Whenever I visit a city that’s brand new to me, I struggle to figure out what events or sites will make me feel truly connected to that city. What can I do, see, or participate in that is interesting enough to justify the cost of travel yet local enough that I don’t actually feel like a tourist? In Houston, one attraction that meets all these requirements is Buffalo Bayou Park.
Wandering through the park, you’ll see Houstonians hiking, jogging, and biking. Your family can enjoy these everyday activities at the park plus have a few more interesting experiences without spending lots of money.
Buffalo Bayou Park is minutes from Downtown Houston and its famed Museum District. The park stretches along the Allen Parkway on one side and Memorial Drive on the other, from Taft to Bagby Street. You can see Houston’s distinctive skyline clearly from the section named Eleanor Tinsley Park at Taft Street. Many of Houston’s major celebrations and festivals are held in this space including the July 4th celebration. Be sure to check out the park’s website for upcoming festivals before visiting.
You can launch a canoe or kayak from Eleanor Tinsley Park into Buffalo Bayou, which runs from west Houston, through the length of the Park, and ends in southeast Houston. It’s a unique way to see the Park and Downtown Houston. I can think of no other city that you can paddle through without obtaining any permits or paying any fees. See the Buffalo Bayou webpage at http://www.buffalobayou.org/canoekayak.html for information on renting these boats and a list of safety precautions. The website also gives information on tours if you feel more comfortable with a guide.
If your family members aren’t experienced paddlers or your children are too young to set out in a boat, start exploring the park. Head away from the children’s playground and expansive skate park, although your children may want to hang out in these areas a bit longer. You will find a massive sculpture and fountain, both set on wide grassy spaces, that will captivate your young children. Your older children will enjoy hiking or biking through the park. In addition, to the beautiful scenery, you’ll find herons, squirrels, raccoons, turtles and the occasional shy alligator in Buffalo Bayou Park. The alligators are rarely seen but I usually tell my young son to be on the lookout for one which generates a bit more excitement on our walks than the occasions demand. Any stroller hardier than a flimsy umbrella stroller will manage the park trails.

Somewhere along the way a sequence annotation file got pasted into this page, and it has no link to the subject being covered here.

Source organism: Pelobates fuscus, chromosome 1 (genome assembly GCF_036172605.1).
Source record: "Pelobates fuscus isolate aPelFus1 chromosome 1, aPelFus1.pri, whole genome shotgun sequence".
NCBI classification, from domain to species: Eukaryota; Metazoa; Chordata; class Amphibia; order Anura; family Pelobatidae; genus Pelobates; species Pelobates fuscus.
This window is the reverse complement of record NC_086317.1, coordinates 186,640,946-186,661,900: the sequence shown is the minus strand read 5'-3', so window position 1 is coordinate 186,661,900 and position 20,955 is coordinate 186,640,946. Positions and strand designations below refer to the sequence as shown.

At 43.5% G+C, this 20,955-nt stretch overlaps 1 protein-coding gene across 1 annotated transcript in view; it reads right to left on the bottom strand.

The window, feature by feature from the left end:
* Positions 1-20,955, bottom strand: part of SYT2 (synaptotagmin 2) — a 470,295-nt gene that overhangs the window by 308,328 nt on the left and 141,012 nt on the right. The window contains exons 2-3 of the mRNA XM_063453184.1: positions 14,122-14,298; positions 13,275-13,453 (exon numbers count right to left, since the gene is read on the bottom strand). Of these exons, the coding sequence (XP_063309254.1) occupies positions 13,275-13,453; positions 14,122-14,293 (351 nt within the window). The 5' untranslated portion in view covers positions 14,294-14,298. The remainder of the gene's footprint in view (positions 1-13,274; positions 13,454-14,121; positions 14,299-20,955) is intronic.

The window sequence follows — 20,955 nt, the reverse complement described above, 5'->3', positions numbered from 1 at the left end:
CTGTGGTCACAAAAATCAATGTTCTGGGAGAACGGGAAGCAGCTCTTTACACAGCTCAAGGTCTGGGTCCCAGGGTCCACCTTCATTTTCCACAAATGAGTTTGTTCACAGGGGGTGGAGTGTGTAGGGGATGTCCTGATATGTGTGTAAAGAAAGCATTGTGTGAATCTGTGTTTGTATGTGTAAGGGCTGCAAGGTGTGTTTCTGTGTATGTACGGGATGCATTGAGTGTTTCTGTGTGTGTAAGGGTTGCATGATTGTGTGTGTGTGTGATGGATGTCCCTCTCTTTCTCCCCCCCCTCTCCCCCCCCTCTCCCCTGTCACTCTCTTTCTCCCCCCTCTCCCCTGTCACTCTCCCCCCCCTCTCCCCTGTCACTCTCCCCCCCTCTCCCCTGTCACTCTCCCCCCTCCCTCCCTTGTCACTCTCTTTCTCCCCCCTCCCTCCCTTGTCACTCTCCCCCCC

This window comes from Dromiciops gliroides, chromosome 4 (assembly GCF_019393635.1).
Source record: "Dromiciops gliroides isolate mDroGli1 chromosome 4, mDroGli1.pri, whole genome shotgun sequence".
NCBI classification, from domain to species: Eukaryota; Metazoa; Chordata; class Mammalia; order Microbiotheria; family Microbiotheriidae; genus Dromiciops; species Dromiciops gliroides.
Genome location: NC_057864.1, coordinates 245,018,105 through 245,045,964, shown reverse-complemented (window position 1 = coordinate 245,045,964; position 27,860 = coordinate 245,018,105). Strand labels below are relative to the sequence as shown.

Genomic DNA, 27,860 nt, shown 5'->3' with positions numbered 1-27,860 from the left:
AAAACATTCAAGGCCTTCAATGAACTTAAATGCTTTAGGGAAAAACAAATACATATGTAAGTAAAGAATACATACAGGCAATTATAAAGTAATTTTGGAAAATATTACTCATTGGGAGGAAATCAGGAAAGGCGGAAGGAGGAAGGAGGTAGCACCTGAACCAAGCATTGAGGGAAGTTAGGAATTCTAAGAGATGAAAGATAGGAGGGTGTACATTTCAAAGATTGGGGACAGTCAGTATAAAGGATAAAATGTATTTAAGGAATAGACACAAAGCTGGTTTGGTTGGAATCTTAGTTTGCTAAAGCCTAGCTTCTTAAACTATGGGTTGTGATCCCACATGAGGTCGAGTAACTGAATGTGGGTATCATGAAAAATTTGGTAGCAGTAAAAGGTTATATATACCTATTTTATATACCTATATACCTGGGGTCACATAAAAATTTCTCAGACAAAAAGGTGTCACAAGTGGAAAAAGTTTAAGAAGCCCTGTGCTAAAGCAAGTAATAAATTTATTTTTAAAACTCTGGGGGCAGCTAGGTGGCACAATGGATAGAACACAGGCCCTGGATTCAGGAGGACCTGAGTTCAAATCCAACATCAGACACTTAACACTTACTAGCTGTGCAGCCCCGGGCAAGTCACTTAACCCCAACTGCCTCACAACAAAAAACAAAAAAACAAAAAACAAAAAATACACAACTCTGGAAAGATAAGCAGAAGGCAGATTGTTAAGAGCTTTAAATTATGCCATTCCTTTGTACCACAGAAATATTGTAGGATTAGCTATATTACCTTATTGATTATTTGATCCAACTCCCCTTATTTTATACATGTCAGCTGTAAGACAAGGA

Walking towards Sabine Street, you’ll come across the Waugh Bridge. However, before you see the signs for the bridge, you’ll smell the 250,000 Mexican free tail bats that reside below it. Houstonians come at dusk to watch the bats fly from beneath the bridge to seek mosquitoes and other bugs to eat. It’s an amazing site and one that children truly seem to enjoy.
At the Sabine to Bagby Promenade you can take a 30 minute Pontoon Boat ride. At $7 for adults and $5 for children it’s a fun way to tour the park and Houston. You will see much more wildlife while floating down the bayou and you have a greater chance of spotting an alligator. These rides are given every second Saturday from 10am to 2pm during the non-summer months. There are a number of other cruises and tours that leave from the Promenade including the Waugh Bridge Bat Colony Pontoon Boat Tours and a Houston History Tour. These tours have a higher price but are lots of fun. For all boat rides children must be at least 4 and any children over 12 will be charged as an adult.
In addition to the free artwork on display at the Sabine to Bagby Promenade and generous picnic space, free evening concerts are given on the Promenade once a month (visit the Park’s website for concert details). Bring a blanket, drinks and snacks, sit back and be entertained. Young children may not appreciate the performances and they do start a bit late. Tweens and teens may enjoy them though, depending on the performer. Be sure to bring warm clothing if you arrive in the winter. Evenings and nights can get very chilly here.
When visiting the park, be aware that there is not much space for parking, especially if you are visiting during a festival or attending a concert. I usually find parking in Eleanor Tinsley Park or a side street fairly quickly but give yourself plenty of time to find a spot. Also, this park is huge. Bring snacks and water for your family. Not much food or drink is sold inside the park or on the streets just around it. There’s a lot of walking and someone, maybe even you, is going to get hungry and thirsty. For more information on Buffalo Bayou Park see http://www.buffalobayou.org/parks.html#buffalobayou.
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